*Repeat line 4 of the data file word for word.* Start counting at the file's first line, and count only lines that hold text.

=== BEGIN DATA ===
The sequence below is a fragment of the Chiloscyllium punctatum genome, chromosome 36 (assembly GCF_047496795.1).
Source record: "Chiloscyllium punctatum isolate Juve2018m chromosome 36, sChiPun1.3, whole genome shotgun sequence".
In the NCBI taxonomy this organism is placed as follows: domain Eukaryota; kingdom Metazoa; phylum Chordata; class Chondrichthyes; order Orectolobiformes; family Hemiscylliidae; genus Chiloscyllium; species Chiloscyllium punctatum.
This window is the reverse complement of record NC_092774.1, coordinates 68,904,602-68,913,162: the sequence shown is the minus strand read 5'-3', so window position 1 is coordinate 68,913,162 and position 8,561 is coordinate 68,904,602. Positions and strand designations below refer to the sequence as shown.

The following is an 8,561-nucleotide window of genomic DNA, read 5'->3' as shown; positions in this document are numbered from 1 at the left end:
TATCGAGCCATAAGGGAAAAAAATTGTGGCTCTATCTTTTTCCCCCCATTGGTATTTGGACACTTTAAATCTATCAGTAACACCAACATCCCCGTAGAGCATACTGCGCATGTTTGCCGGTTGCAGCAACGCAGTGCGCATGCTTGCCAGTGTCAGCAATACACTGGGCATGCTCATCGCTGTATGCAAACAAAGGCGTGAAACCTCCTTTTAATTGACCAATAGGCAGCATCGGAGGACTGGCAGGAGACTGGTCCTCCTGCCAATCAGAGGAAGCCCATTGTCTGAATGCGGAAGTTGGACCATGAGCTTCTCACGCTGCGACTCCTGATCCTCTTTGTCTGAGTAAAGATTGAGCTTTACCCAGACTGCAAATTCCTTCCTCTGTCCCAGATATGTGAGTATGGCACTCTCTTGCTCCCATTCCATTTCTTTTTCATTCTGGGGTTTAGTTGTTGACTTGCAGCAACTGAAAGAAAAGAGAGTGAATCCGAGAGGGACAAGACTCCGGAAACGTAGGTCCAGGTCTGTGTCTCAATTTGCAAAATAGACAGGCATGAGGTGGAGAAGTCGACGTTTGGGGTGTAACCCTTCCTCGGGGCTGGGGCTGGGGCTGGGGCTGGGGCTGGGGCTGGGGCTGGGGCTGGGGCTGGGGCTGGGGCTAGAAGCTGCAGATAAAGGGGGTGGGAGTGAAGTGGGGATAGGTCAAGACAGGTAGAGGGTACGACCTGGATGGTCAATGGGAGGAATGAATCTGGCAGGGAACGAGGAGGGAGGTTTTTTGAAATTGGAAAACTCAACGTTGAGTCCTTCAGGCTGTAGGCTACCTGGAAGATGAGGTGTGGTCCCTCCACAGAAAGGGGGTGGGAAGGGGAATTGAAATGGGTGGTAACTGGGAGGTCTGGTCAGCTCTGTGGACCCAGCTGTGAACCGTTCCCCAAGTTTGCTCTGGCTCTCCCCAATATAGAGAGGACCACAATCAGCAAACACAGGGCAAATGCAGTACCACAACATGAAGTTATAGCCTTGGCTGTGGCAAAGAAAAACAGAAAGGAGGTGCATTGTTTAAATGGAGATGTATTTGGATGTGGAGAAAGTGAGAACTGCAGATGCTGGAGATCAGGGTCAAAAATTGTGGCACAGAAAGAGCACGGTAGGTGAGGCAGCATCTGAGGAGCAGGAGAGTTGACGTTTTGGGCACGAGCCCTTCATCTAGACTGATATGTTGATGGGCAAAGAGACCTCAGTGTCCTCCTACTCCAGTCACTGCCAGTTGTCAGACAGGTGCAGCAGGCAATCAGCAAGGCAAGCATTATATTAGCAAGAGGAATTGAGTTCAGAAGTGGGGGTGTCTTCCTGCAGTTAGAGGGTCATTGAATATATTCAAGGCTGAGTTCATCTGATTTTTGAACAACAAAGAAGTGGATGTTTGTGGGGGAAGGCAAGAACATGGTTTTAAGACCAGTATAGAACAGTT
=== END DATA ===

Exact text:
This window is the reverse complement of record NC_092774.1, coordinates 68,904,602-68,913,162: the sequence shown is the minus strand read 5'-3', so window position 1 is coordinate 68,913,162 and position 8,561 is coordinate 68,904,602. Positions and strand designations below refer to the sequence as shown.